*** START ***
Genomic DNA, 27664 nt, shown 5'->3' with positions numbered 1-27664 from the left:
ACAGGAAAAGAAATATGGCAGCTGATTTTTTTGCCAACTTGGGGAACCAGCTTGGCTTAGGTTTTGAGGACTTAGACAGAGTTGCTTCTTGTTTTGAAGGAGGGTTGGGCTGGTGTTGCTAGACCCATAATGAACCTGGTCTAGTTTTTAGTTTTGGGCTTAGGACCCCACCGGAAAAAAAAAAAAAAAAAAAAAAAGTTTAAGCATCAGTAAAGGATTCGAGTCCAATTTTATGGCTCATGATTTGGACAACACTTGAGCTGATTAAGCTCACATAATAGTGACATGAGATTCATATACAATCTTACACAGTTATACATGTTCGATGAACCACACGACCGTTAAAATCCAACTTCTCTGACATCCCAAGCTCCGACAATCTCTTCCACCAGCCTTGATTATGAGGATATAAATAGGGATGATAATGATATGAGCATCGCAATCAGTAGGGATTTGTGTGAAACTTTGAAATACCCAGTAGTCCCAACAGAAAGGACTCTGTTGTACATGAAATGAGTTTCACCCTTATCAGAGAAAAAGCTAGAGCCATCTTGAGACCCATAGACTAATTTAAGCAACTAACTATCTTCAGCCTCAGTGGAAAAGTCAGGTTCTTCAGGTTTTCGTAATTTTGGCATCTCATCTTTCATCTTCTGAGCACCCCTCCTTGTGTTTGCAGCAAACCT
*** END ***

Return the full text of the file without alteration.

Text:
Genomic DNA, 27664 nt, shown 5'->3' with positions numbered 1-27664 from the left:
ACAGGAAAAGAAATATGGCAGCTGATTTTTTTGCCAACTTGGGGAACCAGCTTGGCTTAGGTTTTGAGGACTTAGACAGAGTTGCTTCTTGTTTTGAAGGAGGGTTGGGCTGGTGTTGCTAGACCCATAATGAACCTGGTCTAGTTTTTAGTTTTGGGCTTAGGACCCCACCGGAAAAAAAAAAAAAAAAAAAAAAAGTTTAAGCATCAGTAAAGGATTCGAGTCCAATTTTATGGCTCATGATTTGGACAACACTTGAGCTGATTAAGCTCACATAATAGTGACATGAGATTCATATACAATCTTACACAGTTATACATGTTCGATGAACCACACGACCGTTAAAATCCAACTTCTCTGACATCCCAAGCTCCGACAATCTCTTCCACCAGCCTTGATTATGAGGATATAAATAGGGATGATAATGATATGAGCATCGCAATCAGTAGGGATTTGTGTGAAACTTTGAAATACCCAGTAGTCCCAACAGAAAGGACTCTGTTGTACATGAAATGAGTTTCACCCTTATCAGAGAAAAAGCTAGAGCCATCTTGAGACCCATAGACTAATTTAAGCAACTAACTATCTTCAGCCTCAGTGGAAAAGTCAGGTTCTTCAGGTTTTCGTAATTTTGGCATCTCATCTTTCATCTTCTGAGCACCCCTCCTTGTGTTTGCAGCAAACCT